400 permits a month
Many patients and their parents receive one day visas through U.S. Customs and Border Protection. If they need to remain longer in the U.S. for surgery, longer stays are arranged. Coca Romero, patient coordinator for the clinic, often secures 400 permits a month for the children and a parent.
For Romero, getting the needed permits is easy, she says. Like many who help at the clinic, she has been doing it for decades. She brought her son with cerebral palsy as a patient 44 years ago.
Tania Ontiveros Cortés has been bringing her son Jonathan Córdovo Ontiveros, 16, to the clinic for 12 years, traveling more than three hours from Hermosillo.
Jonathan has cerebral palsy, and the clinic has provided him with language therapy, nutrition counseling, wheelchairs, orthopedic services, regular check-ups to assess his progress and physical therapy, including teaching him to chew his food better.
“We have received so much help,” Ontiveros Cortés said. “We are so grateful to all the people. We really value the effort, the donations, all the volunteers, their willingness and dedication.”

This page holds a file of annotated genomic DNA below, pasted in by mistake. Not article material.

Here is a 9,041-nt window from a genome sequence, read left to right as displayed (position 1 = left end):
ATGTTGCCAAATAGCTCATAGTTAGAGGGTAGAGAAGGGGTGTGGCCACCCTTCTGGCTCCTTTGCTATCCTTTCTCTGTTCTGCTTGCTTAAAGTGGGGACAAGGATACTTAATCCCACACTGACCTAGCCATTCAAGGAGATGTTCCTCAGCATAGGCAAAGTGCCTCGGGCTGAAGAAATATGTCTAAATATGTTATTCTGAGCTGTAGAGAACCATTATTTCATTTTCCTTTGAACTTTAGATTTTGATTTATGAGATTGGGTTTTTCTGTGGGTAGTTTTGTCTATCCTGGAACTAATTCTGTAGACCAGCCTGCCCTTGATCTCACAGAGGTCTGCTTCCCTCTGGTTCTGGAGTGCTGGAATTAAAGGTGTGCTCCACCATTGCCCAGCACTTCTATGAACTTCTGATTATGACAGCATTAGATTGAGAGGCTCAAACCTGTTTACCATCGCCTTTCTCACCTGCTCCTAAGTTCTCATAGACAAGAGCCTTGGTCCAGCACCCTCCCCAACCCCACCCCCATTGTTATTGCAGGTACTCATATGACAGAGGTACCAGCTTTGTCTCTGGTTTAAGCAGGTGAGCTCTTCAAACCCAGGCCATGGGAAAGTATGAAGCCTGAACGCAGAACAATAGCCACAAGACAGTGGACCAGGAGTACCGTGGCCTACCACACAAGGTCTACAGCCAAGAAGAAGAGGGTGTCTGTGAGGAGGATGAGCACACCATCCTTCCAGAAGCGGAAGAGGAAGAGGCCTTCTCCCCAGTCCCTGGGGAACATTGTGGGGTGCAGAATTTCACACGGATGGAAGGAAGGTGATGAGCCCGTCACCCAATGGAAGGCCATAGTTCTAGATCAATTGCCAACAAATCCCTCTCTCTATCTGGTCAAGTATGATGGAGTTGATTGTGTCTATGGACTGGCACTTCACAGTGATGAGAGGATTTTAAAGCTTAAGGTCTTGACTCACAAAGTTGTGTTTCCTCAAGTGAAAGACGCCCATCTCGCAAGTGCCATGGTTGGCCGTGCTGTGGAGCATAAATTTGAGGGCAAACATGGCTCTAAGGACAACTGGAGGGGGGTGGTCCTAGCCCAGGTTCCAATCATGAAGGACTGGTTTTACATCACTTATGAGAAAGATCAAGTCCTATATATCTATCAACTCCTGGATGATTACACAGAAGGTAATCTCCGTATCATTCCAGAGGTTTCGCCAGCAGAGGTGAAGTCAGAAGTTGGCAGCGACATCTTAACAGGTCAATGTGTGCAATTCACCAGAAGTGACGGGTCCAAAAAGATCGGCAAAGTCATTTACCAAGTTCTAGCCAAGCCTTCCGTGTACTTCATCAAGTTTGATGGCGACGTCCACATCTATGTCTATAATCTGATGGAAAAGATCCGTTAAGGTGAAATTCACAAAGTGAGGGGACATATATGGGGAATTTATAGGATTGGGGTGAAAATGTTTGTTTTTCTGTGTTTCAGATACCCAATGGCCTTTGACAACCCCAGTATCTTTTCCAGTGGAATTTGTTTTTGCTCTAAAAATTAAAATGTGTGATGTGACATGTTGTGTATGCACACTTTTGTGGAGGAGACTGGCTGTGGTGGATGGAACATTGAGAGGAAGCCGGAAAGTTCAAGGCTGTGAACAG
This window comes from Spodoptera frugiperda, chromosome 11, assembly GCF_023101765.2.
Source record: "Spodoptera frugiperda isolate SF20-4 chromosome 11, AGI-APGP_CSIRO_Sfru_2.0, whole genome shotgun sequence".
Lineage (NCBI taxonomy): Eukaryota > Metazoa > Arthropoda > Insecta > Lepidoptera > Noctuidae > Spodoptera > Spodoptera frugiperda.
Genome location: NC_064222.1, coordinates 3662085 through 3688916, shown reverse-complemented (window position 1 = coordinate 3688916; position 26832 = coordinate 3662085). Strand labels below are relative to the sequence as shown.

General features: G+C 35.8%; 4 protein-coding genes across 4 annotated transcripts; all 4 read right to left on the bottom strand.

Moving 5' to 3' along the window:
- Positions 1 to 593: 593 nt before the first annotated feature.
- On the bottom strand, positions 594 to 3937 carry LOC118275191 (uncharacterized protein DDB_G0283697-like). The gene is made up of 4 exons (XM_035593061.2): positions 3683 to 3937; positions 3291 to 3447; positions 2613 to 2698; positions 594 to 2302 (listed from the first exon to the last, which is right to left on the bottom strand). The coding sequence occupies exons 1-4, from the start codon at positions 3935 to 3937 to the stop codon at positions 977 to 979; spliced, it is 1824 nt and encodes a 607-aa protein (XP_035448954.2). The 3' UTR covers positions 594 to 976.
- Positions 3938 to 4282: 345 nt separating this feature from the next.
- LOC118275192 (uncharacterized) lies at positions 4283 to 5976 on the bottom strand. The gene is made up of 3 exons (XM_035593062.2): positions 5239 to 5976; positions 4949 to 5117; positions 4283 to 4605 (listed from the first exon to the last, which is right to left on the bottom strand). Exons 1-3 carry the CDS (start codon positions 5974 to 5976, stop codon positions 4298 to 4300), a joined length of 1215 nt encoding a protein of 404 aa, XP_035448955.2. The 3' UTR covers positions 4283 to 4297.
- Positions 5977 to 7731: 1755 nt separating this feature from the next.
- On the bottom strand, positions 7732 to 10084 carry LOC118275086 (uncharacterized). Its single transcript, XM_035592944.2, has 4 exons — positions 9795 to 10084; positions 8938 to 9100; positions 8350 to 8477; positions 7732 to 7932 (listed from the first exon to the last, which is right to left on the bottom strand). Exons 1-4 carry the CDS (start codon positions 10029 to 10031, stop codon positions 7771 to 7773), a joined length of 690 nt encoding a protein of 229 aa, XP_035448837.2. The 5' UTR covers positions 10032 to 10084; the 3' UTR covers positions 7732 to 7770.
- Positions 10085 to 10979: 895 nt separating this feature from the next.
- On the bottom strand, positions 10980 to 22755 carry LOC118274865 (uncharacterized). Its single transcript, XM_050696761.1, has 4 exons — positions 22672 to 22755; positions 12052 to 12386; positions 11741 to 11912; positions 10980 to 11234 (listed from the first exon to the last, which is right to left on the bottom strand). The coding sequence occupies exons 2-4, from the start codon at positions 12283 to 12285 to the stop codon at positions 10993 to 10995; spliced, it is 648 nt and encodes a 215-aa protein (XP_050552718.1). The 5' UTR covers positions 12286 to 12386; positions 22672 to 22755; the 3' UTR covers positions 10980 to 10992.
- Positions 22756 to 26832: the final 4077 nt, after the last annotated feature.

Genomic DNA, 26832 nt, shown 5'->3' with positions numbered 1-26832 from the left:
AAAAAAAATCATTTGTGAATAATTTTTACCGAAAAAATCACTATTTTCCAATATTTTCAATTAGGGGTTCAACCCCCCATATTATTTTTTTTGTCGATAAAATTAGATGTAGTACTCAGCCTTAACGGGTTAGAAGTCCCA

The clinic has between 40 to 50 volunteer medical staff and 35 to 50 additional volunteers who act as interpreters, board members, receptionists, kitchen staff, record keepers, set-up and take-down crew and drivers.
“This is a model that has worked for 40 years,” Valencia said. “It’s a grass-roots effort. Everything we do is by word of mouth. It’s by volunteering.”
Run on donations from all over the country, the clinic has three paid full-time staff and one part-time member, with about 98 percent of donations spent on patient care. Executive director Laura Romero, introduced to the clinic as a patient when she was 4 years old, raises the $400,000 yearly budget through grant writing and presentations about the clinic, recruiting individual donors.
Recent large donors include the White Elephant Thrift Store in Green Valley, which donated $65,000 in December, and the Benchmark Foundation of Tubac, which donated $8,500 in July. Money is also raised through small fundraisers, which typically bring in $3,000 to $5,000.
“Every penny counts,” Romero said. “Spreading the word about the clinic is what really helps. It’s very important that we get our word out there that we’re here and what we’re doing.”
Danyelle Khmara is a University of Arizona journalism student who is an apprentice at the Star. Contact her at email@example.com